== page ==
Tisn’t the Season

Why I Hate Christmas

Annelise Latham, Copy Editor

I hate Christmas.

It’s expensive, it’s horrible for the environment and it has a tendency to destroy your mental health.

The World Economic Forum reports that Americans plan to spend one trillion dollars on Christmas this year.

One trillion.

With half of one trillion dollars, we could buy up biodiverse land such as forests in the Amazon and help to restore and protect the plant and animal species in those areas which not only would preserve species but also help to capture more CO2 from the air naturally [New York Post].

With simply seven billion dollars, we could deliver food to the millions of people facing famine [World Food Program USA].

With 20 billion dollars, we could end homelessness in the United States [Department of Housing and Urban Development].

The moral of the story is that spending one trillion dollars on things people probably don’t want or need is absolutely ridiculous.

Additionally, CNBC reports that “more than 1 in 3 consumers said they spent more than they could afford, now owing $1,249, on average.”

Not only do people obviously not have any desire to fall into debt but putting people in a tight spot financially is essentially a death wish, especially when you put today’s economic climate on top of it.

Secondly, the world’s citizens are already pretty good at destroying it, but during the holiday season, it worsens tenfold. According to the Center for Global Development, decorative seasonal lights take care of 6.6 billion kilowatt hours of electricity consumption every year in the United States. This is more than the national electricity consumption of countries such as El Salvador, Ethiopia, Tanzania, Nepal and Cambodia.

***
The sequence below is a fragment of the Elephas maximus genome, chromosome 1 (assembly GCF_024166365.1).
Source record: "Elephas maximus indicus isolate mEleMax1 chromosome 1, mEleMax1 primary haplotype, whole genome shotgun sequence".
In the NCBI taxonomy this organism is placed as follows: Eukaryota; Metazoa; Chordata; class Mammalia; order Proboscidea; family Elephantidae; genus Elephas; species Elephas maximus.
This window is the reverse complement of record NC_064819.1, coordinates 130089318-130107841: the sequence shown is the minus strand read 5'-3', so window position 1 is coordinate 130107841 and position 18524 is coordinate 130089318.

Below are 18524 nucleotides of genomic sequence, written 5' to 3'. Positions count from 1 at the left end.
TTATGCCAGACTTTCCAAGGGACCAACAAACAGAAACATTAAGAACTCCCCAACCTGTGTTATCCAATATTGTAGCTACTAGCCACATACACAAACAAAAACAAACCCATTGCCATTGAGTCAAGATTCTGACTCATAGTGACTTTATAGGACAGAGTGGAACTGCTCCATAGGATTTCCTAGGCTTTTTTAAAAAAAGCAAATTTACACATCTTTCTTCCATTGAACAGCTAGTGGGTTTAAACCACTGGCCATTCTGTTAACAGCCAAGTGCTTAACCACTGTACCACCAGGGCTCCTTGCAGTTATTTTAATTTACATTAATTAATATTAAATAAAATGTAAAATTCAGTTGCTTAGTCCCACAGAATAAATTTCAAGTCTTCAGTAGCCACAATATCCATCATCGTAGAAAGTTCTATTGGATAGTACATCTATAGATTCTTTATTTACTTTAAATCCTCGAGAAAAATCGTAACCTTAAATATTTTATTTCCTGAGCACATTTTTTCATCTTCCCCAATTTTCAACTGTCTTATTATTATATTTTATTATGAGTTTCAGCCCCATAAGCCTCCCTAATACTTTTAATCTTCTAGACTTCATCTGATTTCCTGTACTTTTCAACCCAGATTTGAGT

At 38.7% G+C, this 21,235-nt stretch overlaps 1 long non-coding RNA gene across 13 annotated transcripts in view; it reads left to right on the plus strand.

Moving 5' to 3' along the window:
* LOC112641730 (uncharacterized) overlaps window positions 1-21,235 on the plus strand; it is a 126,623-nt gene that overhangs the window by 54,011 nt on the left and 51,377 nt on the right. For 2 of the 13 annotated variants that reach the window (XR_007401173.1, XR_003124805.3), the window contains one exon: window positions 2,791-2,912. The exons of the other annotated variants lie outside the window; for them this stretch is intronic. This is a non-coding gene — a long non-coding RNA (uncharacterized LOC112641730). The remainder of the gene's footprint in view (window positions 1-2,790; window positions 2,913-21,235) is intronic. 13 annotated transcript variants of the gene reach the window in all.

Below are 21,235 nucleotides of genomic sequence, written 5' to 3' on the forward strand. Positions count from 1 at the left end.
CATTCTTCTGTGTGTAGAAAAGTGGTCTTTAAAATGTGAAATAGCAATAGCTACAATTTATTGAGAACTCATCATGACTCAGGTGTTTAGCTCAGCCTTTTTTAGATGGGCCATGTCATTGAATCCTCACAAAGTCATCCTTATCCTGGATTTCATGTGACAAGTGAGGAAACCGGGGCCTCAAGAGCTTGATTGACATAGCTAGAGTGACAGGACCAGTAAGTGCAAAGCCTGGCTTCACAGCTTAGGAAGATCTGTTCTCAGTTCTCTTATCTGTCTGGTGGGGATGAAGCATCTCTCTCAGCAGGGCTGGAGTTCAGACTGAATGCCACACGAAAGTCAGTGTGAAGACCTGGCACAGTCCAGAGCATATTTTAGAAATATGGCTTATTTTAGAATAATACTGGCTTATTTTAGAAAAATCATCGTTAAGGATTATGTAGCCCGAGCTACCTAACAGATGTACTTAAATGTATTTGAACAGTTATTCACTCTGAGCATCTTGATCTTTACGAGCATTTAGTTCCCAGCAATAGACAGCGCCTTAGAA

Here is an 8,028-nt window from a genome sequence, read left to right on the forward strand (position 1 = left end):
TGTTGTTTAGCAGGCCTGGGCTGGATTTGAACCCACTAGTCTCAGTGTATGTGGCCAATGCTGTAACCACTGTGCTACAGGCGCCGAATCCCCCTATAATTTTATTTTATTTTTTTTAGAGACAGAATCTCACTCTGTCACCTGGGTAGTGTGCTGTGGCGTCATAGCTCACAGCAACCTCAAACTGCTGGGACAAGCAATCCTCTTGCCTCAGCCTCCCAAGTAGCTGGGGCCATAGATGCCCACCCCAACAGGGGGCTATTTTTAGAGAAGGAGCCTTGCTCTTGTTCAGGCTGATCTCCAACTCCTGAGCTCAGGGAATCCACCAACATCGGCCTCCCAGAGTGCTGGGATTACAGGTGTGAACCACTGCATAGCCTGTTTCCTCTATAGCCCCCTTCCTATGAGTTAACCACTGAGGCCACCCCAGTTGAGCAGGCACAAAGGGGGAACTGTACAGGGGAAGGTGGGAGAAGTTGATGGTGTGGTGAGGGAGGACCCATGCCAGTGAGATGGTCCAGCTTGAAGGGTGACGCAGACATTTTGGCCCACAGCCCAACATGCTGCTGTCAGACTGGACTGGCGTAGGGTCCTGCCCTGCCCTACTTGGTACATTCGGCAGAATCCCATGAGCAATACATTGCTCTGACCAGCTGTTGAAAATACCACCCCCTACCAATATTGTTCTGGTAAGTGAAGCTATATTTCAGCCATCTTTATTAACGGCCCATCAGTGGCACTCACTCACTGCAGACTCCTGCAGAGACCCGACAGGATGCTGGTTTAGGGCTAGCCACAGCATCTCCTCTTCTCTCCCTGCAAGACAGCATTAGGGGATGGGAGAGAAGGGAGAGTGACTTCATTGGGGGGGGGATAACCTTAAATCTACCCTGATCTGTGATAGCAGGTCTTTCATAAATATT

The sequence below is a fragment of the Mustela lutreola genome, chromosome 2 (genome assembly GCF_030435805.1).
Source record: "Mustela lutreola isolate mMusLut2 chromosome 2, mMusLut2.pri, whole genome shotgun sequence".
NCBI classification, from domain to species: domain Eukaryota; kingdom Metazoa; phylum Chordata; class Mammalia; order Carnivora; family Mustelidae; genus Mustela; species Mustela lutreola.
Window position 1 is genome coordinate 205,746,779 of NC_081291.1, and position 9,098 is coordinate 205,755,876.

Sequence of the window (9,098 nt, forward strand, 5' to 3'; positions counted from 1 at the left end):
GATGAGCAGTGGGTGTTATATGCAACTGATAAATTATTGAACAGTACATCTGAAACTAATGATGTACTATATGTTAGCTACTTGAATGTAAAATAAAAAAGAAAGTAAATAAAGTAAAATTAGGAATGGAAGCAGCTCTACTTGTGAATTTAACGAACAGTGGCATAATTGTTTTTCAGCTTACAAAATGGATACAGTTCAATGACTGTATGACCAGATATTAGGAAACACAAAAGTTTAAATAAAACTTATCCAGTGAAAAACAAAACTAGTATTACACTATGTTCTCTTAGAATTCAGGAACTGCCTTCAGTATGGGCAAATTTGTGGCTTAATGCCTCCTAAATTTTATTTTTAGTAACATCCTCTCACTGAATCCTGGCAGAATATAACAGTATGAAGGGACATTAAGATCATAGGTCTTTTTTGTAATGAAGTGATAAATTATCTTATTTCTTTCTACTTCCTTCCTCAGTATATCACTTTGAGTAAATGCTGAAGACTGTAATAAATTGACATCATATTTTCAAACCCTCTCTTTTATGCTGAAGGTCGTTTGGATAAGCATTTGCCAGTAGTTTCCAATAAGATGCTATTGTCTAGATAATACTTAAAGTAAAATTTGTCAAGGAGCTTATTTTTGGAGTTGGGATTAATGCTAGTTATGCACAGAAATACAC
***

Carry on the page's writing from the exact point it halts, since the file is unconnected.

The national electricity consumption.

This means that the U.S. uses more electricity on some pretty lights in approximately three to four months than some countries use all year.

Additionally, a study by Stanford reports that “if every American family wrapped just three presents in reused materials, it would save enough paper to cover 45,000 football fields.”

For reference, 45,000 football fields are 4,500,000 yards (approximately 2556 miles), which is roughly the distance from Chicago to Juneau, Alaska.

While there are alternatives that could lead to less environmental damage, such as using a fake tree as opposed to a live one in order to reduce deforestation (although you’d have to use a fake tree for at least eight to nine years in order to have it pay off [MSU]) or using old live Christmas trees in useful ways, such as mulch or firewood.

Lastly, Christmas and winter in general have a really good way of destroying your mental health.

According to the National Alliance on Mental Illness, 64% of individuals with mental illness felt that their conditions worsened around the holidays.

Between seasonal depression, which affects six percent of the U.S. population, and family-related stress, the winter holiday season is a minefield of depression, anxiety and PTSD.

According to McLean Hospital psychologist Elsa Ronningstam, “It’s important to understand that triggers for holiday angst come from many sources. Memories, stressful patterns that seem to occur every holiday, or potential new crises are common triggers.”

Medicine.net also reports that “holiday blues” can be caused by “stress, fatigue, unrealistic expectations, overcommercialization, financial stress and the inability to be with one’s family and friends.”

In short, the holidays are too stressful for us, the world and the average person’s bank account to be enjoyable anymore.